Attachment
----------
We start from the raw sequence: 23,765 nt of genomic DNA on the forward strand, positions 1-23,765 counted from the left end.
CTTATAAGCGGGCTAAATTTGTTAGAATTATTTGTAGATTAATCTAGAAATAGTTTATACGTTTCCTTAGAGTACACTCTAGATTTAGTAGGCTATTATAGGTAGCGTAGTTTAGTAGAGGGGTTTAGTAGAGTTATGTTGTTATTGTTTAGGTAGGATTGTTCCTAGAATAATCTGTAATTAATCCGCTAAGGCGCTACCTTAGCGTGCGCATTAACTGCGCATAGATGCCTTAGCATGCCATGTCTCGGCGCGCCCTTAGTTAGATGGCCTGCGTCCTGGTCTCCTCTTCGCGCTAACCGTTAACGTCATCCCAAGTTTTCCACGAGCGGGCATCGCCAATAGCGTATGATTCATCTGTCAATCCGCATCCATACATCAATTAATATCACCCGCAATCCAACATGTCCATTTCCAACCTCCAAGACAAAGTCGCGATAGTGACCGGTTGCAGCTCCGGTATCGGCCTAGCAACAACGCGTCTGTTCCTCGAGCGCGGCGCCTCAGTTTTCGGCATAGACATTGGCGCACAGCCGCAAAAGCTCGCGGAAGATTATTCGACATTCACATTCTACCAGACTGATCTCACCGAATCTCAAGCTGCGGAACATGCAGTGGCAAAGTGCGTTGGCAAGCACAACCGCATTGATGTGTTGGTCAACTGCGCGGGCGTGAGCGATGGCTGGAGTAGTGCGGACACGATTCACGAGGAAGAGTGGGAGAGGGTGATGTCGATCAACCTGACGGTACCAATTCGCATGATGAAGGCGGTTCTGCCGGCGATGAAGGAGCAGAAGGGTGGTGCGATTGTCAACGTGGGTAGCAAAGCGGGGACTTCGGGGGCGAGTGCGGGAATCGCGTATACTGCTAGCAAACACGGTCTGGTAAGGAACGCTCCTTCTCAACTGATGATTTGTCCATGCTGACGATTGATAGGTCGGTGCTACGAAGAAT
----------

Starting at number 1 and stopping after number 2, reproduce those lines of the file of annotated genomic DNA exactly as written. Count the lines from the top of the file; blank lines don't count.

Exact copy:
We start from the raw sequence: 23,765 nt of genomic DNA on the forward strand, positions 1-23,765 counted from the left end.
CTTATAAGCGGGCTAAATTTGTTAGAATTATTTGTAGATTAATCTAGAAATAGTTTATACGTTTCCTTAGAGTACACTCTAGATTTAGTAGGCTATTATAGGTAGCGTAGTTTAGTAGAGGGGTTTAGTAGAGTTATGTTGTTATTGTTTAGGTAGGATTGTTCCTAGAATAATCTGTAATTAATCCGCTAAGGCGCTACCTTAGCGTGCGCATTAACTGCGCATAGATGCCTTAGCATGCCATGTCTCGGCGCGCCCTTAGTTAGATGGCCTGCGTCCTGGTCTCCTCTTCGCGCTAACCGTTAACGTCATCCCAAGTTTTCCACGAGCGGGCATCGCCAATAGCGTATGATTCATCTGTCAATCCGCATCCATACATCAATTAATATCACCCGCAATCCAACATGTCCATTTCCAACCTCCAAGACAAAGTCGCGATAGTGACCGGTTGCAGCTCCGGTATCGGCCTAGCAACAACGCGTCTGTTCCTCGAGCGCGGCGCCTCAGTTTTCGGCATAGACATTGGCGCACAGCCGCAAAAGCTCGCGGAAGATTATTCGACATTCACATTCTACCAGACTGATCTCACCGAATCTCAAGCTGCGGAACATGCAGTGGCAAAGTGCGTTGGCAAGCACAACCGCATTGATGTGTTGGTCAACTGCGCGGGCGTGAGCGATGGCTGGAGTAGTGCGGACACGATTCACGAGGAAGAGTGGGAGAGGGTGATGTCGATCAACCTGACGGTACCAATTCGCATGATGAAGGCGGTTCTGCCGGCGATGAAGGAGCAGAAGGGTGGTGCGATTGTCAACGTGGGTAGCAAAGCGGGGACTTCGGGGGCGAGTGCGGGAATCGCGTATACTGCTAGCAAACACGGTCTGGTAAGGAACGCTCCTTCTCAACTGATGATTTGTCCATGCTGACGATTGATAGGTCGGTGCTACGAAGAAT